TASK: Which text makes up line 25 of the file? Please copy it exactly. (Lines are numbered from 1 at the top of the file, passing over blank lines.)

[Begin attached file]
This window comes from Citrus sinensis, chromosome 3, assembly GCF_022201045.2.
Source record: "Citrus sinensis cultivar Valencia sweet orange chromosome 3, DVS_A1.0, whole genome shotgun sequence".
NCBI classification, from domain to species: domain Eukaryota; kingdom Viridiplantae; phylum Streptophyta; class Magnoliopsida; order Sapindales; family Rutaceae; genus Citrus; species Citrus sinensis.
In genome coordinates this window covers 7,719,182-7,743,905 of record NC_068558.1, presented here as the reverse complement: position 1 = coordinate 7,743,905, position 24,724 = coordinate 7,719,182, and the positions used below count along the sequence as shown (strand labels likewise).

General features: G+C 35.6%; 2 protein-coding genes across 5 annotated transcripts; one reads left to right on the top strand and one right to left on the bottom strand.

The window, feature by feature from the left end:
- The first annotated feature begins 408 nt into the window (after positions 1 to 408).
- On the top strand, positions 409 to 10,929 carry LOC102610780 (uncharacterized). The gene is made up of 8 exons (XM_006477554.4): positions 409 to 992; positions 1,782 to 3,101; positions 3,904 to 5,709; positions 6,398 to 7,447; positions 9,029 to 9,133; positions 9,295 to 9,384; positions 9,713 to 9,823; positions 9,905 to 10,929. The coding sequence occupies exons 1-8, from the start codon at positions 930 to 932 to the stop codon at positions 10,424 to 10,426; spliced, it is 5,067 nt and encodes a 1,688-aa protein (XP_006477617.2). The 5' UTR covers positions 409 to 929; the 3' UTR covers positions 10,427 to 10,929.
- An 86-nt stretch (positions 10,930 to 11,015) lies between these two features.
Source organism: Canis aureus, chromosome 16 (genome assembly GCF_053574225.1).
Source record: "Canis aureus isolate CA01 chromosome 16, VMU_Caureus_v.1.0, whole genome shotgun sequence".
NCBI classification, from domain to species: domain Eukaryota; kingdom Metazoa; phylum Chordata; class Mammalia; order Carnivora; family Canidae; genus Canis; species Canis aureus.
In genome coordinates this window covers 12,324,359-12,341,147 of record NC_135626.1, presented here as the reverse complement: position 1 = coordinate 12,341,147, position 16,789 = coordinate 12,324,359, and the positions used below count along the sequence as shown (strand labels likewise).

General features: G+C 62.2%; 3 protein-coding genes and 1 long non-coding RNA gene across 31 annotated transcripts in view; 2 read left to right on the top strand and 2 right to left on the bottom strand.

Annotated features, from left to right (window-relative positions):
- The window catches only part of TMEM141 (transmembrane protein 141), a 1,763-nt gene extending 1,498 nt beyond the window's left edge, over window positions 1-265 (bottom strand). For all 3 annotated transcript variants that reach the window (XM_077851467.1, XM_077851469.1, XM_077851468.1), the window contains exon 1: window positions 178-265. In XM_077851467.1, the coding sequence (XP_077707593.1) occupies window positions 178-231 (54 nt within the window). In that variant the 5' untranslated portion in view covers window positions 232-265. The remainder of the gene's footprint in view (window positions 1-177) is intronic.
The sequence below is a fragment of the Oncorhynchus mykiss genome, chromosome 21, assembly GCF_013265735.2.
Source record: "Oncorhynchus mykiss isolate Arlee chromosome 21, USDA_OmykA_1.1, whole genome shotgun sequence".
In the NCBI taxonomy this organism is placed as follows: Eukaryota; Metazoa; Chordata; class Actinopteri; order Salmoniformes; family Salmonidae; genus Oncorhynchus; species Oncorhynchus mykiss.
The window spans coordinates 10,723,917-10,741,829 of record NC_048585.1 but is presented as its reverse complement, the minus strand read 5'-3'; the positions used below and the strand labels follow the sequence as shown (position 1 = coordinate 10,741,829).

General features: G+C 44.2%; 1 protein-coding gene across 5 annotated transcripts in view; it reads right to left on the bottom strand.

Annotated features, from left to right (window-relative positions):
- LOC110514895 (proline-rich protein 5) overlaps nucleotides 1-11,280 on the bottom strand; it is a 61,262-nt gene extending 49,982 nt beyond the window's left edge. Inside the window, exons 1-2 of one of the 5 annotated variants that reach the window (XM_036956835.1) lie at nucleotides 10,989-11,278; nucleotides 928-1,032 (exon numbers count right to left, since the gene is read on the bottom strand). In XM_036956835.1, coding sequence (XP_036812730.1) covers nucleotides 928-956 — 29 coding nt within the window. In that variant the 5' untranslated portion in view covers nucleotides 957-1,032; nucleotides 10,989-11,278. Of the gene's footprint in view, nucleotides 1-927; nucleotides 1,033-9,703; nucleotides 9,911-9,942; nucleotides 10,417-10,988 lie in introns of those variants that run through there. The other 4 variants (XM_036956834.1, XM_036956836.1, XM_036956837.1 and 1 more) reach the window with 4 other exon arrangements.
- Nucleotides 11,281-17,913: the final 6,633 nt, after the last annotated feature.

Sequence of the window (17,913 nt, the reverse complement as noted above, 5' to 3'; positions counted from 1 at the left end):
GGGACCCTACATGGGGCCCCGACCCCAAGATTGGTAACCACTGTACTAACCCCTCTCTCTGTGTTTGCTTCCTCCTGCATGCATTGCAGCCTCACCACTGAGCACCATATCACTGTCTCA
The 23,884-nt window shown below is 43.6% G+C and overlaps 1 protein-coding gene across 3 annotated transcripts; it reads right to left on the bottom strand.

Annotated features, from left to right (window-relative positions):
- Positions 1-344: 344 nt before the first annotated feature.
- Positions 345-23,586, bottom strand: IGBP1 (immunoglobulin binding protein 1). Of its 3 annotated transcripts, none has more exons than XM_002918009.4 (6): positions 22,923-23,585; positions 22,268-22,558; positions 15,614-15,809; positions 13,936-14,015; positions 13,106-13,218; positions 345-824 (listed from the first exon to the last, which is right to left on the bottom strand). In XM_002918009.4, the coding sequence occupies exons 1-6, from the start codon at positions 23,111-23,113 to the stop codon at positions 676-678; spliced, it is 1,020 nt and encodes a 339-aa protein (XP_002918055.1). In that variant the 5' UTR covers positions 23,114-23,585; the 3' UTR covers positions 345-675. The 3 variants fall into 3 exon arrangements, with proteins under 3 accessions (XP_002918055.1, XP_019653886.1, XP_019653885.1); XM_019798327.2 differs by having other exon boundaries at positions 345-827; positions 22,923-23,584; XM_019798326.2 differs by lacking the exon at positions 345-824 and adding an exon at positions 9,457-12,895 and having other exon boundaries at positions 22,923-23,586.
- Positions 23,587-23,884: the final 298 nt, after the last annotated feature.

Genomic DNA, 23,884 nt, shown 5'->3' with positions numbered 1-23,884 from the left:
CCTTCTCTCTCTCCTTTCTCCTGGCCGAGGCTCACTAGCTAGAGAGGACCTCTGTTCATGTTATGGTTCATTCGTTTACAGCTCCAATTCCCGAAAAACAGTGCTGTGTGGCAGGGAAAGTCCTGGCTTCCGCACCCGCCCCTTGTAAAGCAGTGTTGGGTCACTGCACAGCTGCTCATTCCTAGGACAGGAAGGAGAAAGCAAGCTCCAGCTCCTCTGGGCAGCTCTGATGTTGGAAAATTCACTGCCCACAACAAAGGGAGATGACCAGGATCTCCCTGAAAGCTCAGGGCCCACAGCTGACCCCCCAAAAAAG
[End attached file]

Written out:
Sequence of the window (17,913 nt, the reverse complement as noted above, 5' to 3'; positions counted from 1 at the left end):